4 immediate changes you can make to stop back pain while working from home
While working from home amid the current pandemic, you may find yourself with an improvised desk that is literally a pain in the back.
Many people don’t have proper chairs, are working from their bed and some are even hunched over coffee tables. However, there are some simple adjustments you can make to help make working from home as comfortable and productive as possible:
- Check your posture - Prolonged sitting and slouching can contribute to back pain. Help maintain good posture by sitting up straight, shoulders relaxed, placing your bottom all the way back on the chair, knees bent at a 90 degree angle, legs uncrossed and with both feet flat on the floor. You can also avoid slouching on any chair by placing a rolled up towel or small pillow behind your low back.
- Change your position – Being in one position for prolonged periods can lead to back pain. Try to vary your posture between sitting and standing throughout the day, ideally every hour. If you have the option, grab your standing desk from work and bring it home, otherwise a makeshift standing desk (using boxes, books or containers) on your dining table or kitchen bench will suffice. If you struggle to type or write standing up, standing for meetings and calls is a great way to incorporate positional changes frequently throughout the day.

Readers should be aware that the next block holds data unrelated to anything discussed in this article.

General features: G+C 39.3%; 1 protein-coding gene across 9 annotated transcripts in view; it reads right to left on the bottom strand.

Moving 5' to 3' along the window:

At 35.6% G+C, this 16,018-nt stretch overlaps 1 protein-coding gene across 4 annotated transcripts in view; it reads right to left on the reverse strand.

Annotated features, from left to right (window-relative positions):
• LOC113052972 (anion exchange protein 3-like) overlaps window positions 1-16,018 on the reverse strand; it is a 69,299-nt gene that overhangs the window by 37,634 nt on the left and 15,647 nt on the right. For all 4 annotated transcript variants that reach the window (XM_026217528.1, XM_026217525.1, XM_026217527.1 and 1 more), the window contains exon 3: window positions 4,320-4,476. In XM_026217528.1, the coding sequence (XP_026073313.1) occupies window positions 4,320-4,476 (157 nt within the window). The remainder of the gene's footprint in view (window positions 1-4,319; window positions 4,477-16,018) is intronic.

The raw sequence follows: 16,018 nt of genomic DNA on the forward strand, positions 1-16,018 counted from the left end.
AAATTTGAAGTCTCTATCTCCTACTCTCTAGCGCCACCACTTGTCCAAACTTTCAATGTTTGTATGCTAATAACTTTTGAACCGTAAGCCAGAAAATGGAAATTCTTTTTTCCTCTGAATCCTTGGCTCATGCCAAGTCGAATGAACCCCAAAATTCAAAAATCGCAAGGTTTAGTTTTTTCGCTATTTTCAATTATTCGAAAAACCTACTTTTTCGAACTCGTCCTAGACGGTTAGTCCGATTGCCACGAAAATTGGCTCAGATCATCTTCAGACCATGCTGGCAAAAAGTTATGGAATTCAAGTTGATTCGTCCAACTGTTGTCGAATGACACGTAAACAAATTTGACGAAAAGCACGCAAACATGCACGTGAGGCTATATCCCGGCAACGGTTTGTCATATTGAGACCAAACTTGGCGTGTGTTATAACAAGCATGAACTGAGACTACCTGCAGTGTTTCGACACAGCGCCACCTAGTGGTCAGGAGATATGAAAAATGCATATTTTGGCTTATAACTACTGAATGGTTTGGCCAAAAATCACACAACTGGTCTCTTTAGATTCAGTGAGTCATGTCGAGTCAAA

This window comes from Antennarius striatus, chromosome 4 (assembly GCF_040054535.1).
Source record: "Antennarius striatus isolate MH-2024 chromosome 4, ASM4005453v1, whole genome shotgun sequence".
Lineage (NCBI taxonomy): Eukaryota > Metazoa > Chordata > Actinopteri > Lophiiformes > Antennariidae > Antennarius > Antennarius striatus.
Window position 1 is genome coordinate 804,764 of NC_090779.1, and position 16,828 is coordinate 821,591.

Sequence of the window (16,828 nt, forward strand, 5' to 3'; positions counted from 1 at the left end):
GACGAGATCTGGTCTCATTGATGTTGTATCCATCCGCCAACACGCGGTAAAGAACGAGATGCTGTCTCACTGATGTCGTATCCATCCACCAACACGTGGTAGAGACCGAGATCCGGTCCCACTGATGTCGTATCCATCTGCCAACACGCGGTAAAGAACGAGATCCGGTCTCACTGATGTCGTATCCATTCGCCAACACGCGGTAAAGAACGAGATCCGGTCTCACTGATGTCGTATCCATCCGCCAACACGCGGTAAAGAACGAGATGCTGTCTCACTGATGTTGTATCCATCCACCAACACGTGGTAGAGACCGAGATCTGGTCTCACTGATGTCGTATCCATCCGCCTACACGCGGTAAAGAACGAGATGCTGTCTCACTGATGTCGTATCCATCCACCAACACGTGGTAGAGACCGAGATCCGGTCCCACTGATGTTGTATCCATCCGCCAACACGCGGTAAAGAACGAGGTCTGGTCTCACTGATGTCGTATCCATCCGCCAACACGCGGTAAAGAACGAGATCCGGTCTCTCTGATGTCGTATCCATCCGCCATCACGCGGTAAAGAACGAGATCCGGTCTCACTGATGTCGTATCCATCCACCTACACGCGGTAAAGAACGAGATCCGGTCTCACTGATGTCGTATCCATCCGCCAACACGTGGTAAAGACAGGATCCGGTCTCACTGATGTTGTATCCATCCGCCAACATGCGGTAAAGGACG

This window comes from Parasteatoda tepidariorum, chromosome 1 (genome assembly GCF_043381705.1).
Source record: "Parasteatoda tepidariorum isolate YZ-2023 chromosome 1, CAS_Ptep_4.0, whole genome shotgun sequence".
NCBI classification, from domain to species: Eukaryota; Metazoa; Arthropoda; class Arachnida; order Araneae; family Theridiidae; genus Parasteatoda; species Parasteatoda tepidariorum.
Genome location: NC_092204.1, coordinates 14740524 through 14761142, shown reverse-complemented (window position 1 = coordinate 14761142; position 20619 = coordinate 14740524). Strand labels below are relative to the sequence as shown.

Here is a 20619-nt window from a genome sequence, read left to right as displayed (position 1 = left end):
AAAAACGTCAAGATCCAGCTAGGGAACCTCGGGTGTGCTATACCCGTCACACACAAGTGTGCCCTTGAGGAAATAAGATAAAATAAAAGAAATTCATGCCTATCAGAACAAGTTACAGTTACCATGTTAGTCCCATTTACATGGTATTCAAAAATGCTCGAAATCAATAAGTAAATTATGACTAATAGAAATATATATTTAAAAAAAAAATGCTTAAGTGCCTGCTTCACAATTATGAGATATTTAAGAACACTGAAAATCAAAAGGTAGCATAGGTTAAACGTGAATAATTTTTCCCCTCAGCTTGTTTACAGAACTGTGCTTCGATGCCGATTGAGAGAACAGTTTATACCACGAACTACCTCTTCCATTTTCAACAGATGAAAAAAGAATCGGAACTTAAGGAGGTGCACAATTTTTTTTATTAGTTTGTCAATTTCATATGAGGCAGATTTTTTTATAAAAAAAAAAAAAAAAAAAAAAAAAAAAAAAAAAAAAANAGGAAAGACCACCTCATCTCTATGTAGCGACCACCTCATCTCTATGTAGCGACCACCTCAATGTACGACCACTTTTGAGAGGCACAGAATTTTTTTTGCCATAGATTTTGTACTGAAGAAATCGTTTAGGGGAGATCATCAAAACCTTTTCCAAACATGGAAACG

- Consider you laptop - Laptops are not very ergonomic and can contribute to back pain. This is because the monitor and keyboard are combined, so either the screen will be too low and your head will slouch, or the keyboard will be too high and your shoulders will be up closer to your ears. If you use a laptop, help prevent back pain by getting a separate keyboard and mouse or using a separate monitor. Remember, your screen height needs to be at eye level and a full arms length away from you, while your keyboard and mouse should be used with your elbows tucked into your side at 90 degrees.
- Move regularly - Our bodies need to be active every 30 minutes. Working from home has reduced most of the incidental movement we do at the office, such as walking to the copy room or to speak to a colleague. This is why it’s even more important to remind yourself to move. You can easily do this by setting a timer on your phone or smart watch. The idea of regular breaks is to promote blood flow and muscle contraction, so something as simple as marching on the spot for 30 seconds is enough.
If you would like more advice on your posture and desk ergonomics while working from home chat to one of our Chiropractors!